Italian photographer Giulio Di Sturco was granted the award in replacement of Giovanni Troilo for his series Chollywood, a look into the Chinese movie industry. (Image courtesy of  Giulio Di Sturco)

Italian photographer Giulio Di Sturco was granted the award in replacement of Giovanni Troilo for his series Chollywood, a look into the Chinese movie industry (image courtesy Giulio Di Sturco)

Last Wednesday, World Press Photo (WPP) officially stripped photojournalist Giovanni Troilo of the First Prize in Contemporary Issues awarded to him in February for the 10-photo series The Dark Heart of Europe, the New York Times reported.

Troilo’s images centered on Charleroi, a Belgian town near Brussels. They depicted it as a city jaded by shuttered industry, rising unemployment, and rampant crime. “The roads, once blooming and neat, appear today desolated and abandoned,” he wrote in a statement, going on to say that “perverse and sick sex, race hate, neurotic obesity and the abuse of psychiatric drugs seem to be the only cures…”

The series infuriated the town’s mayor, who called it “a serious distortion of reality that undermines the city and its inhabitants, as well as the profession of photojournalist.” He claimed Troilo had staged some of the photographs — including one of a couple having sex in the back of a car, one party of which turned out to be the photographer’s own cousin —  and demanded WPP revoke the award.

The organization responded promptly with an investigation. It had already suffered a headache over manipulated images in February when it found that 20% of its finalists had doctored their images after shooting.

But after careful scrutiny, the WPP concluded on March 2 that Troilo hadn’t broken any competition rules. In a statement, it explained that the photographer had been honest from the start about his relation to the person in the image, but that this context hadn’t come across to the public as the organization had rewritten the photographer’s original captions. As for the supposed staging, Troilo’s cousin had given him permission to follow him on a night he was already planning to go out and have sex. “Whether the photographer had been involved or not, the cousin had planned to have sex in the car,” the WPP wrote. It also concluded that a remote-control flash the photographer had placed inside the back of the car didn’t break any competition rules.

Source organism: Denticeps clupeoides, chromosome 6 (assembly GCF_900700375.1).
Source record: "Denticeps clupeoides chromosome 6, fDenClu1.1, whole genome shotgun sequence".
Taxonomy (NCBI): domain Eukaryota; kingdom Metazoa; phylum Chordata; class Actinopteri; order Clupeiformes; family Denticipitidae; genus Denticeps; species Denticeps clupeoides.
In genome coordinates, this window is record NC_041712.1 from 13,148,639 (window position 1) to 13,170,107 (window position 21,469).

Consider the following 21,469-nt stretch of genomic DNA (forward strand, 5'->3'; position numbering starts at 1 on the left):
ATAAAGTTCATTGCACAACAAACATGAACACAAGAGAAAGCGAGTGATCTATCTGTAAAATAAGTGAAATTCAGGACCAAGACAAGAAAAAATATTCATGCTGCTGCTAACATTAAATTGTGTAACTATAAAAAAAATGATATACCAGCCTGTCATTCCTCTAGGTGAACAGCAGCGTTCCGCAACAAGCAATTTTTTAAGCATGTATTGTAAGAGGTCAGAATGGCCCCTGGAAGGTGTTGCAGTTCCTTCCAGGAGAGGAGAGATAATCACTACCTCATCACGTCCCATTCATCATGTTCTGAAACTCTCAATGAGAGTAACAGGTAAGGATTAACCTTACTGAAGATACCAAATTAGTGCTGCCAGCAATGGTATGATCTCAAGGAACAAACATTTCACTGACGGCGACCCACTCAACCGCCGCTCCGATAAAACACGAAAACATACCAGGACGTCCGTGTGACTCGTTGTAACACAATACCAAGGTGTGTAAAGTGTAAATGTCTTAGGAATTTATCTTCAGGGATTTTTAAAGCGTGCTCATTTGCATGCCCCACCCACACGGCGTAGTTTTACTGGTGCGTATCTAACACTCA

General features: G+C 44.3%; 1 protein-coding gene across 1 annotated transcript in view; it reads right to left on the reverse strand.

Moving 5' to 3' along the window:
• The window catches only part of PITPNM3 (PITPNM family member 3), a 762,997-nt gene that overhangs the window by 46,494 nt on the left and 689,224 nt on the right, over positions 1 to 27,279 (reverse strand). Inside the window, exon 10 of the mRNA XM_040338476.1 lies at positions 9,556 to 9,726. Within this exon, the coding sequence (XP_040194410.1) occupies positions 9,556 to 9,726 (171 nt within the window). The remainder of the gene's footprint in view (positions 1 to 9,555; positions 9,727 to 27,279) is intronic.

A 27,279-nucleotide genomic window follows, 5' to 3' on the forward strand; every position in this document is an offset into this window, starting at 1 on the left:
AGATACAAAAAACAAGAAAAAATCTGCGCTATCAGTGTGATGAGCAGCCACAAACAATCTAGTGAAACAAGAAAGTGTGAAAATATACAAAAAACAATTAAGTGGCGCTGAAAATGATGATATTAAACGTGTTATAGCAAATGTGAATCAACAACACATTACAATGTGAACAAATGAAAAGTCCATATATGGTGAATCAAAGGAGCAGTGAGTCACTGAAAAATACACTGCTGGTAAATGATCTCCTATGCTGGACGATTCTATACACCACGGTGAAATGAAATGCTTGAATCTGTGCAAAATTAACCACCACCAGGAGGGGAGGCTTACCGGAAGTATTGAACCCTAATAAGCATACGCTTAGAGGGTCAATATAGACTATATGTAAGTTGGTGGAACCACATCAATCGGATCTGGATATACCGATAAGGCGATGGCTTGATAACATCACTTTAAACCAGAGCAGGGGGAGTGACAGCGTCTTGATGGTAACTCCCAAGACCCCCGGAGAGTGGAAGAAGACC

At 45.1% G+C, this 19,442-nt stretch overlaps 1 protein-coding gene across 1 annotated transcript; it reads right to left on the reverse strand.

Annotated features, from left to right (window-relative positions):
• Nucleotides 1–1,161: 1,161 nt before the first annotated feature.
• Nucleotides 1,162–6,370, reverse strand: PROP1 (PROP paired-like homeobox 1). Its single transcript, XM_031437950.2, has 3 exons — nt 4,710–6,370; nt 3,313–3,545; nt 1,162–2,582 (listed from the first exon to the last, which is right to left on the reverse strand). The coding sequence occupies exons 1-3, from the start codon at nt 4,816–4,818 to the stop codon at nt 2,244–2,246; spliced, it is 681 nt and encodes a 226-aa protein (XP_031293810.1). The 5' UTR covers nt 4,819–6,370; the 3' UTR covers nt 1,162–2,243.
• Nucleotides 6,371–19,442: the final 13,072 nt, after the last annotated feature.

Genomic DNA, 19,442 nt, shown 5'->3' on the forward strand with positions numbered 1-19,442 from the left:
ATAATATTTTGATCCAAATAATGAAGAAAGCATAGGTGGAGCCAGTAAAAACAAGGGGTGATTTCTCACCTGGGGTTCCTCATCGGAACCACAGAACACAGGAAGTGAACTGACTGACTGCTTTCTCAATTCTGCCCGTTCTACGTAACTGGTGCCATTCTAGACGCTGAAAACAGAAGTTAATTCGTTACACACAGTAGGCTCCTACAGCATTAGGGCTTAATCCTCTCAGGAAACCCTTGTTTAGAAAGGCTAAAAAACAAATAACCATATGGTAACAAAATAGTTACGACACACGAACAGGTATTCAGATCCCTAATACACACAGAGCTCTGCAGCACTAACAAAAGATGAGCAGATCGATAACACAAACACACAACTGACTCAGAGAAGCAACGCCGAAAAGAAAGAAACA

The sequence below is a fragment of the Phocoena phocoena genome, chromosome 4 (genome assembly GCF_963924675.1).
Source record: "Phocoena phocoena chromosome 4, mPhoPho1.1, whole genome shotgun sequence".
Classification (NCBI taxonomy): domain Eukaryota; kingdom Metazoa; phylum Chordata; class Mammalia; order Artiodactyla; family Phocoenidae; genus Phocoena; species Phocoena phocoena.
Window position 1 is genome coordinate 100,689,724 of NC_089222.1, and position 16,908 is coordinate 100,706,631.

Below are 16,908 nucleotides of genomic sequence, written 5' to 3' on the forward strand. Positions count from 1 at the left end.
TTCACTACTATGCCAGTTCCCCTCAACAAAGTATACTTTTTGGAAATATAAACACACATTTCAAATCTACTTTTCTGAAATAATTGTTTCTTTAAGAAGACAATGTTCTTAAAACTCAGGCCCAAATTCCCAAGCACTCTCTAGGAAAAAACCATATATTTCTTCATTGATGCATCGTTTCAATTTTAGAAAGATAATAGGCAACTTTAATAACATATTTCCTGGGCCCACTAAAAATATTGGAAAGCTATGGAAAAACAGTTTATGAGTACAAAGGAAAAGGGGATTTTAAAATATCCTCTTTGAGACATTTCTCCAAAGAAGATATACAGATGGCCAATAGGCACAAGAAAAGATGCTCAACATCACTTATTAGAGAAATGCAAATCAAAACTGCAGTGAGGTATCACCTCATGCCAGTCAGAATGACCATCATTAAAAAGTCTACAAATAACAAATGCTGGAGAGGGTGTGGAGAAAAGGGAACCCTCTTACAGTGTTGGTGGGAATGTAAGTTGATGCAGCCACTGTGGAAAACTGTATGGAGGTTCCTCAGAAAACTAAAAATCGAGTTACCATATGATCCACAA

Many within the photojournalism community felt differently, and the photojournalism festival Visa Pour L’Image announced it would protest staged photographs by not showing any World Press Photos. But as far as the WPP was concerned, the case seemed closed until Tuesday, when the organization found out that one of Troilo’s images, featuring artist Vadim Vosters, had been taken near Brussels and not in Charleroi, as the photographer had stated. Trioli admitted his error, but he told the New York Times it was an unintentional mistake made “out of distraction” when he and an assistant were scrambling to meet the competition deadline. For WPP, whose reputation was already at risk, it was the last nail in the coffin.

“The World Press Photo Contest must be based on trust in the photographers who enter their work and in their professional ethics,” WPP wrote in a statement released last Wednesday. “We have checks and controls in place, of course, but the contest simply does not work without trust. We now have a clear case of misleading information and this changes the way the story is perceived. A rule has now been broken and a line has been crossed.” Italian photographer Giulio Di Sturco was granted the award in Troilo’s place.

Whether or not Troilo purposely misled the organization, the fiasco shows how deeply the integrity of a photograph relies on the integrity of the photographer. As in journalism, a series of minor mistakes (or white lies) can break public trust enough to discredit images that would otherwise have been quite powerful.

And given the pushback from the photographic community, which disagreed with WPP’s conclusions about Troilo’s staging, the debacle also exposes how greatly technology has complicated the seemingly simple mission of telling true stories. Prestigious photographers still disagree where the boundaries lay, leaving those without ethical qualms to manipulate them as needed. The medium will undoubtedly suffer until they are clearly established.

But hopefully, something good will come out of the mess. WPP has announced a panel discussion tackling such important questions, to be held in Amsterdam during the April awards week.

An image from Giulio Di Sturco’s series ‘Chollywood’ (image courtesy of Giulio Di Sturco)

An image from Giulio Di Sturco’s series ‘Chollywood’ (image courtesy Giulio Di Sturco)

An image from Giulio Di Sturco’s series ‘Chollywood’ (image courtesy Giulio Di Sturco)

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Laura C. Mallonee is a Brooklyn-based writer. She holds an M.A. in Cultural Reporting and Criticism from NYU and a B.F.A. in painting from Missouri State University. She enjoys exploring new cities and...